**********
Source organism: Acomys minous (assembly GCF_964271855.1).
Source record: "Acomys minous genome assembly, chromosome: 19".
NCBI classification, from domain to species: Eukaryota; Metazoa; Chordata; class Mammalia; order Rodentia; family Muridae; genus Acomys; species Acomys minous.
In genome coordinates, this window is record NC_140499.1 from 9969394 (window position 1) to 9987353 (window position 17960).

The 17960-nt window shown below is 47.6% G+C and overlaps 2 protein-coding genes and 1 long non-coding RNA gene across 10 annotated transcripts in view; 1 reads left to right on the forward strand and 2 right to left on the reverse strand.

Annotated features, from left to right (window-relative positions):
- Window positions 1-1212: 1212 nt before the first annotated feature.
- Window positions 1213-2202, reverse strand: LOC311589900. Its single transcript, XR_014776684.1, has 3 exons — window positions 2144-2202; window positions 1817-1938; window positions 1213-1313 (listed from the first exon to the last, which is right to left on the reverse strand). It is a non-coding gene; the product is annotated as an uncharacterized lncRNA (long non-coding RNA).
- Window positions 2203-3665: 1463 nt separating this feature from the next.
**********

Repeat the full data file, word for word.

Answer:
Source organism: Acomys minous (assembly GCF_964271855.1).
Source record: "Acomys minous genome assembly, chromosome: 19".
NCBI classification, from domain to species: Eukaryota; Metazoa; Chordata; class Mammalia; order Rodentia; family Muridae; genus Acomys; species Acomys minous.
In genome coordinates, this window is record NC_140499.1 from 9969394 (window position 1) to 9987353 (window position 17960).

The 17960-nt window shown below is 47.6% G+C and overlaps 2 protein-coding genes and 1 long non-coding RNA gene across 10 annotated transcripts in view; 1 reads left to right on the forward strand and 2 right to left on the reverse strand.

Annotated features, from left to right (window-relative positions):
- Window positions 1-1212: 1212 nt before the first annotated feature.
- Window positions 1213-2202, reverse strand: LOC311589900. Its single transcript, XR_014776684.1, has 3 exons — window positions 2144-2202; window positions 1817-1938; window positions 1213-1313 (listed from the first exon to the last, which is right to left on the reverse strand). It is a non-coding gene; the product is annotated as an uncharacterized lncRNA (long non-coding RNA).
- Window positions 2203-3665: 1463 nt separating this feature from the next.